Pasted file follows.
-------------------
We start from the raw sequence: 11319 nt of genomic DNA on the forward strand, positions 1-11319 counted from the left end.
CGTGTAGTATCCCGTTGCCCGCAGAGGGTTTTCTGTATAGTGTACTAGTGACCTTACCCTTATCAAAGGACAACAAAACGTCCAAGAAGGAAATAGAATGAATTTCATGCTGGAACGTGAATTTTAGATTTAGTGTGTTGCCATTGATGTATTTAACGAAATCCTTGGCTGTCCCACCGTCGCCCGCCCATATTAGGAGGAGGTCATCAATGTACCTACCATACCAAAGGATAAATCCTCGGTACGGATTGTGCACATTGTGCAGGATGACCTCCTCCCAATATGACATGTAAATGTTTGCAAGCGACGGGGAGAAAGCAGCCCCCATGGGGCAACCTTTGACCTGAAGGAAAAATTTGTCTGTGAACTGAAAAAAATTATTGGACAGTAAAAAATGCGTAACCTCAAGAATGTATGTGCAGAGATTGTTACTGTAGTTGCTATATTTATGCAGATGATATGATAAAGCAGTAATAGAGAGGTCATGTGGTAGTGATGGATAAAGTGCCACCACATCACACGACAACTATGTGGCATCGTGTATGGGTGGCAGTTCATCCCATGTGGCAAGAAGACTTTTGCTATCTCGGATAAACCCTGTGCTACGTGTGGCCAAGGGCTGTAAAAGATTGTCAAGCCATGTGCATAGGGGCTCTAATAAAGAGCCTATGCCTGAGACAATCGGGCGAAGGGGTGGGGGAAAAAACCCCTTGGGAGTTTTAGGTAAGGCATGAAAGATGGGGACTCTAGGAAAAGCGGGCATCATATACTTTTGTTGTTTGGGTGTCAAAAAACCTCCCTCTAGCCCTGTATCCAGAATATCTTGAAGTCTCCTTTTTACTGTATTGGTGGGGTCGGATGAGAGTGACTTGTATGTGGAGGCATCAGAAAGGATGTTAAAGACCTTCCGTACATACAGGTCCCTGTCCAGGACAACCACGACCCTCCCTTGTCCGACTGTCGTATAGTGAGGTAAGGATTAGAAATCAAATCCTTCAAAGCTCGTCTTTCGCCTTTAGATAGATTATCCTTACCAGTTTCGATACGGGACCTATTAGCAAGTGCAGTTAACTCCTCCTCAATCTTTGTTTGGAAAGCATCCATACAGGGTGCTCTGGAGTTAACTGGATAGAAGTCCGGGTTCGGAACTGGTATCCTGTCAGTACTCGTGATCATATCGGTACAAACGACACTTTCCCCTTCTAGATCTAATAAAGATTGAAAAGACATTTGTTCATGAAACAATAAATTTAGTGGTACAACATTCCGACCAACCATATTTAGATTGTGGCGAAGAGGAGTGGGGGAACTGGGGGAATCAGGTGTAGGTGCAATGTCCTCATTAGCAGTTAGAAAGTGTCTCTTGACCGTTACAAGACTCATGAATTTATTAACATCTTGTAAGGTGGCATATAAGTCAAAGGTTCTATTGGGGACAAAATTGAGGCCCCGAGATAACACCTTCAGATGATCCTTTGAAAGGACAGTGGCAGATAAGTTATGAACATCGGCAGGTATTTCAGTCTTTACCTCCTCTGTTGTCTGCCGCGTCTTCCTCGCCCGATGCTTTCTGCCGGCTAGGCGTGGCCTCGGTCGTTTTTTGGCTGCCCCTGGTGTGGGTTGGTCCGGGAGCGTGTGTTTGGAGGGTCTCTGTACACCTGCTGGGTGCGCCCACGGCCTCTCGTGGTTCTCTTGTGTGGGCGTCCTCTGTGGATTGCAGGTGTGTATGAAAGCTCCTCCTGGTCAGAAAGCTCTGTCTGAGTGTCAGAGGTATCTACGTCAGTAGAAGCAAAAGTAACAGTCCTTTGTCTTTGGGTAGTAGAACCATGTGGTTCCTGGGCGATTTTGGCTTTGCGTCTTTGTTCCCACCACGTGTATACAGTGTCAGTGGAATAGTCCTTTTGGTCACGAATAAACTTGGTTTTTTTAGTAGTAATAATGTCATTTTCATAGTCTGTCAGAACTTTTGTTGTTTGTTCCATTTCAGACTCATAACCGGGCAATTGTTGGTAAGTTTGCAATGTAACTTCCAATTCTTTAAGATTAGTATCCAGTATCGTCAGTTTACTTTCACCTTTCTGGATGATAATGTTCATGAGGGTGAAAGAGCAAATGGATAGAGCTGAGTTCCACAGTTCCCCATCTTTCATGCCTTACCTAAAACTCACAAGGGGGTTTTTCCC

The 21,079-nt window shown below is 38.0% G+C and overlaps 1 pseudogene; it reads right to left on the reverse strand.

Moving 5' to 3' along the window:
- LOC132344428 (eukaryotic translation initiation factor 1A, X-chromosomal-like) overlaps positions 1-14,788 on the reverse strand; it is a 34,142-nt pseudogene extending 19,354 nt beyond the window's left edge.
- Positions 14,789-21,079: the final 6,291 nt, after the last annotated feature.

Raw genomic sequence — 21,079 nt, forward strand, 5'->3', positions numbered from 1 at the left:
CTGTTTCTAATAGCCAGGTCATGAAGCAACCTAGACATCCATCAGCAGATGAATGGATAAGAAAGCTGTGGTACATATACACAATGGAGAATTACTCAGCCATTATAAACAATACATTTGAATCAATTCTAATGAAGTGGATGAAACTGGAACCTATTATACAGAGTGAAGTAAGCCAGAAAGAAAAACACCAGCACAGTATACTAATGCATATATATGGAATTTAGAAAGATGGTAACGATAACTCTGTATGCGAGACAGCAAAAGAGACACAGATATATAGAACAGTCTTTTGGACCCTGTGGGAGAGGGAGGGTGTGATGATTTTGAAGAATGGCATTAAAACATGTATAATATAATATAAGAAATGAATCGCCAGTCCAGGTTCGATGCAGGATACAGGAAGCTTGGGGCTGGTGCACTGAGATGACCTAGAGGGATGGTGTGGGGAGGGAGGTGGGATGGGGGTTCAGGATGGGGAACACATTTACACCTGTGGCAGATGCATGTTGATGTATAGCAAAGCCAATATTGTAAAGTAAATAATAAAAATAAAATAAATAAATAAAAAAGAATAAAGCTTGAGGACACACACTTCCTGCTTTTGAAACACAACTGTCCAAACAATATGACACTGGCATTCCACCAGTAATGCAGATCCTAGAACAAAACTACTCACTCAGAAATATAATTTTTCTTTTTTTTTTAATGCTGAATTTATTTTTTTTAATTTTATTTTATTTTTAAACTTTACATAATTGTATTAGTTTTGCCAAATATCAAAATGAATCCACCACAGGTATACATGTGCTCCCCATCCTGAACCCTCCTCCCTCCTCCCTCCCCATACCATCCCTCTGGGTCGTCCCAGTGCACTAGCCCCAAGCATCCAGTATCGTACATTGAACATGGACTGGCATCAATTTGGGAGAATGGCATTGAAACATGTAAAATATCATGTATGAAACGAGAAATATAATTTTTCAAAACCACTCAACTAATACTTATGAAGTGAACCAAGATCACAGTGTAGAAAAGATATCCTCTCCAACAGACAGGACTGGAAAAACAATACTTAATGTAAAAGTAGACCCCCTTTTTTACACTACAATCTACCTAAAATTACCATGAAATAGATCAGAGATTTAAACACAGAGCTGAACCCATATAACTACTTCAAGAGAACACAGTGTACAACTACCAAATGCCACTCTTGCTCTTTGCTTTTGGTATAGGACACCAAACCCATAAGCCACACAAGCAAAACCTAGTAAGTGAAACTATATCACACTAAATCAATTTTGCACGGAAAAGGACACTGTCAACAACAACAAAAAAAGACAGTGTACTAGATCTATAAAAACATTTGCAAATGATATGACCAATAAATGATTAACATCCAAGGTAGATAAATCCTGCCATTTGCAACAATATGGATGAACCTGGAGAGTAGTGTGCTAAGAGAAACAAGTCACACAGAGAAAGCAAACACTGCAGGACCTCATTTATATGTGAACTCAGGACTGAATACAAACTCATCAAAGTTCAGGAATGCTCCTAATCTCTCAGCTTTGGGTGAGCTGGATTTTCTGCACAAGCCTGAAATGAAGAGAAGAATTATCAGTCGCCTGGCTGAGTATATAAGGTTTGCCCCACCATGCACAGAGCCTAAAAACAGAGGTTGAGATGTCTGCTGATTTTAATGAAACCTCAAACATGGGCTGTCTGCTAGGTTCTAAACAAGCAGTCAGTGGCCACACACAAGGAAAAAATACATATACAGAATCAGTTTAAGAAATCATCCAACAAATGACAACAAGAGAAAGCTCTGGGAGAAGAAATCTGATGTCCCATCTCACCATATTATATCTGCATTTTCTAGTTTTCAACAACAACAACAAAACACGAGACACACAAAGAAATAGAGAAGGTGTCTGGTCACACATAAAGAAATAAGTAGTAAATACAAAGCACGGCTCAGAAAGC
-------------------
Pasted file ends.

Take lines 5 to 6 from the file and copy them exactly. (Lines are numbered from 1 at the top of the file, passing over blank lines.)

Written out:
- LOC132344428 (eukaryotic translation initiation factor 1A, X-chromosomal-like) overlaps positions 1-14,788 on the reverse strand; it is a 34,142-nt pseudogene extending 19,354 nt beyond the window's left edge.
- Positions 14,789-21,079: the final 6,291 nt, after the last annotated feature.